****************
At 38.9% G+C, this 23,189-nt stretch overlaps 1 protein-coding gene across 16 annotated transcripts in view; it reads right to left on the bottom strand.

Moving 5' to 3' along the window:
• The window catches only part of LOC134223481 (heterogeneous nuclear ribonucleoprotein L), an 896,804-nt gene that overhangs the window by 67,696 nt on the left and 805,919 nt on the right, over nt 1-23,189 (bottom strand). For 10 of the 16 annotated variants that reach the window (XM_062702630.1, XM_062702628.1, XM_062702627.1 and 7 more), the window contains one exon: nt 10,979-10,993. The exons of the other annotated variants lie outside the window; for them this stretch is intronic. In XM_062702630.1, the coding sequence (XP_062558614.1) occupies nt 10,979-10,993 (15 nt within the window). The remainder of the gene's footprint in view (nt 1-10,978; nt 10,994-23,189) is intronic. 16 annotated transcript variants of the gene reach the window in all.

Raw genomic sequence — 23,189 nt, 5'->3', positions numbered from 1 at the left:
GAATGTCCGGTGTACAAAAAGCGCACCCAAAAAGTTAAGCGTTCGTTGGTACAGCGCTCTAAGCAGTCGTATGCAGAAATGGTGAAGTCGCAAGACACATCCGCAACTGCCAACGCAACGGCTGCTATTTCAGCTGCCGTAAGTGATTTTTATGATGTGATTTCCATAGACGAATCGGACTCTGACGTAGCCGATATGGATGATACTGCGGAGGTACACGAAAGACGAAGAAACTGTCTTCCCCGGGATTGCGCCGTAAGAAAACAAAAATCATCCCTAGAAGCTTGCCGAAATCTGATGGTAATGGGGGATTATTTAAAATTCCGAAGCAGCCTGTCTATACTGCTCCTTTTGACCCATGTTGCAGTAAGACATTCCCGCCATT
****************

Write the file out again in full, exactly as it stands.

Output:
At 38.9% G+C, this 23,189-nt stretch overlaps 1 protein-coding gene across 16 annotated transcripts in view; it reads right to left on the bottom strand.

Moving 5' to 3' along the window:
• The window catches only part of LOC134223481 (heterogeneous nuclear ribonucleoprotein L), an 896,804-nt gene that overhangs the window by 67,696 nt on the left and 805,919 nt on the right, over nt 1-23,189 (bottom strand). For 10 of the 16 annotated variants that reach the window (XM_062702630.1, XM_062702628.1, XM_062702627.1 and 7 more), the window contains one exon: nt 10,979-10,993. The exons of the other annotated variants lie outside the window; for them this stretch is intronic. In XM_062702630.1, the coding sequence (XP_062558614.1) occupies nt 10,979-10,993 (15 nt within the window). The remainder of the gene's footprint in view (nt 1-10,978; nt 10,994-23,189) is intronic. 16 annotated transcript variants of the gene reach the window in all.

Raw genomic sequence — 23,189 nt, 5'->3', positions numbered from 1 at the left:
GAATGTCCGGTGTACAAAAAGCGCACCCAAAAAGTTAAGCGTTCGTTGGTACAGCGCTCTAAGCAGTCGTATGCAGAAATGGTGAAGTCGCAAGACACATCCGCAACTGCCAACGCAACGGCTGCTATTTCAGCTGCCGTAAGTGATTTTTATGATGTGATTTCCATAGACGAATCGGACTCTGACGTAGCCGATATGGATGATACTGCGGAGGTACACGAAAGACGAAGAAACTGTCTTCCCCGGGATTGCGCCGTAAGAAAACAAAAATCATCCCTAGAAGCTTGCCGAAATCTGATGGTAATGGGGGATTATTTAAAATTCCGAAGCAGCCTGTCTATACTGCTCCTTTTGACCCATGTTGCAGTAAGACATTCCCGCCATT